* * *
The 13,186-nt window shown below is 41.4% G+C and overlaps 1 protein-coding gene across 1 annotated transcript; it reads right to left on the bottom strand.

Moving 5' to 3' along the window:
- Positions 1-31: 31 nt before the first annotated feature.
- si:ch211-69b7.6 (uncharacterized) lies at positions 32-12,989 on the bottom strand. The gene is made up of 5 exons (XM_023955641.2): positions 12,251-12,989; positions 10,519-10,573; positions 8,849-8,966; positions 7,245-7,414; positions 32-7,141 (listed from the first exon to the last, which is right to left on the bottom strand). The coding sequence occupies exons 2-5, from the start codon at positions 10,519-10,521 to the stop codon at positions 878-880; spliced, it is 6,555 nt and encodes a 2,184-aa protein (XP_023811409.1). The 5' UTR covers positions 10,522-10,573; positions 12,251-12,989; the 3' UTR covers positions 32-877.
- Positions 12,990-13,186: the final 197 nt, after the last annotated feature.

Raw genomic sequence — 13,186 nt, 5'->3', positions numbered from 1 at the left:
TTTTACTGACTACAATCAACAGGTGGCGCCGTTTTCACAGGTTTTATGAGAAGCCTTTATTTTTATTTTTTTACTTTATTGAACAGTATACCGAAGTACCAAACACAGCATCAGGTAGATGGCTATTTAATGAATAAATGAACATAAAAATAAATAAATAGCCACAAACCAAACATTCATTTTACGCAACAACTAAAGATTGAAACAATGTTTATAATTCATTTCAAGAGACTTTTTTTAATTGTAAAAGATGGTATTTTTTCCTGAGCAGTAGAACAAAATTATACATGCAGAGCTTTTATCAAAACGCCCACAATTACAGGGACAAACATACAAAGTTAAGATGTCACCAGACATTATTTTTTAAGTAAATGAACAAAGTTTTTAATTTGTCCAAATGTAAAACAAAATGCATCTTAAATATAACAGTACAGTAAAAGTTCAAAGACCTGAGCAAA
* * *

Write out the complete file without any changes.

The 13,186-nt window shown below is 41.4% G+C and overlaps 1 protein-coding gene across 1 annotated transcript; it reads right to left on the bottom strand.

Moving 5' to 3' along the window:
- Positions 1-31: 31 nt before the first annotated feature.
- si:ch211-69b7.6 (uncharacterized) lies at positions 32-12,989 on the bottom strand. The gene is made up of 5 exons (XM_023955641.2): positions 12,251-12,989; positions 10,519-10,573; positions 8,849-8,966; positions 7,245-7,414; positions 32-7,141 (listed from the first exon to the last, which is right to left on the bottom strand). The coding sequence occupies exons 2-5, from the start codon at positions 10,519-10,521 to the stop codon at positions 878-880; spliced, it is 6,555 nt and encodes a 2,184-aa protein (XP_023811409.1). The 5' UTR covers positions 10,522-10,573; positions 12,251-12,989; the 3' UTR covers positions 32-877.
- Positions 12,990-13,186: the final 197 nt, after the last annotated feature.

Raw genomic sequence — 13,186 nt, 5'->3', positions numbered from 1 at the left:
TTTTACTGACTACAATCAACAGGTGGCGCCGTTTTCACAGGTTTTATGAGAAGCCTTTATTTTTATTTTTTTACTTTATTGAACAGTATACCGAAGTACCAAACACAGCATCAGGTAGATGGCTATTTAATGAATAAATGAACATAAAAATAAATAAATAGCCACAAACCAAACATTCATTTTACGCAACAACTAAAGATTGAAACAATGTTTATAATTCATTTCAAGAGACTTTTTTTAATTGTAAAAGATGGTATTTTTTCCTGAGCAGTAGAACAAAATTATACATGCAGAGCTTTTATCAAAACGCCCACAATTACAGGGACAAACATACAAAGTTAAGATGTCACCAGACATTATTTTTTAAGTAAATGAACAAAGTTTTTAATTTGTCCAAATGTAAAACAAAATGCATCTTAAATATAACAGTACAGTAAAAGTTCAAAGACCTGAGCAAA